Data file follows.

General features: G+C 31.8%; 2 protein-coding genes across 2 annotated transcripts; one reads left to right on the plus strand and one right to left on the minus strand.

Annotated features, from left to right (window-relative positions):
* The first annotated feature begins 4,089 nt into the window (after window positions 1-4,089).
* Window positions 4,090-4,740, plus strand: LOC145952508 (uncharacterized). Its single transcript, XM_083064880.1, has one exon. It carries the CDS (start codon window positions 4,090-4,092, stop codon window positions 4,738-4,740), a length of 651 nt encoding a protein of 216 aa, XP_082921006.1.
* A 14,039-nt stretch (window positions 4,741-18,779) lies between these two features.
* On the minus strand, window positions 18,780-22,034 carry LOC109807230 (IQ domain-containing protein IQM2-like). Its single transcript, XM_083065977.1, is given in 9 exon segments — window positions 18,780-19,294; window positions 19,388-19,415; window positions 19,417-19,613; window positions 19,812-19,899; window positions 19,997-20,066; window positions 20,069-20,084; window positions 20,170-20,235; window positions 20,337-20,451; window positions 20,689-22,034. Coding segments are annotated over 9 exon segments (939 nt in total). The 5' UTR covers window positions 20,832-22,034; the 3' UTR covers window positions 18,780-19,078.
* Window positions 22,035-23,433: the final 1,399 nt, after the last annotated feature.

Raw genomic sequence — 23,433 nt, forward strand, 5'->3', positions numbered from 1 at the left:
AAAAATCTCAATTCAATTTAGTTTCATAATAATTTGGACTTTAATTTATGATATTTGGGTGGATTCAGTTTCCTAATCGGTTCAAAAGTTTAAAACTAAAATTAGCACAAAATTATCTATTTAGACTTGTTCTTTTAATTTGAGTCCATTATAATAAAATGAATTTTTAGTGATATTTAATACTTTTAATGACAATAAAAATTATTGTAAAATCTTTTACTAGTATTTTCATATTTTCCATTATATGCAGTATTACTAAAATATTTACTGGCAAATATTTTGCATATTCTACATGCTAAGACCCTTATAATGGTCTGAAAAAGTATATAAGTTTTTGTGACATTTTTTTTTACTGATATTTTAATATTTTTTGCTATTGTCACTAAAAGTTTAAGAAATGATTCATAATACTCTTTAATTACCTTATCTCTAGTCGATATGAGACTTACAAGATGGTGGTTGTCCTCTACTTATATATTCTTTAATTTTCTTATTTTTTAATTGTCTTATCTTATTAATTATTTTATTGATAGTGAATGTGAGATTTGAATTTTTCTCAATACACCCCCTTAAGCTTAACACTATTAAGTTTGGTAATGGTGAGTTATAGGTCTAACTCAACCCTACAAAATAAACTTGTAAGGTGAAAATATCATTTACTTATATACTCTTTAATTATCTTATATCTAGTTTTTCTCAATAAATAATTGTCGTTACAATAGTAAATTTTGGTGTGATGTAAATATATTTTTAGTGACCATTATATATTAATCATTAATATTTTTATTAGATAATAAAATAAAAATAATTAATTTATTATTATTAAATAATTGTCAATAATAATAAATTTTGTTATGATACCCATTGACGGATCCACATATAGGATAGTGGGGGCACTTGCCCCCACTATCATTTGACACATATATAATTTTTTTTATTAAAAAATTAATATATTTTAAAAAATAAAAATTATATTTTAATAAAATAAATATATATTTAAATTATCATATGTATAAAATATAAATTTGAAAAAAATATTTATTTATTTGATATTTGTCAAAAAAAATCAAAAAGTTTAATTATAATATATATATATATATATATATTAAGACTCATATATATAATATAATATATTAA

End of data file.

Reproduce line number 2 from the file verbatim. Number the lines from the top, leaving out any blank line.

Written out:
Annotated features, from left to right (window-relative positions):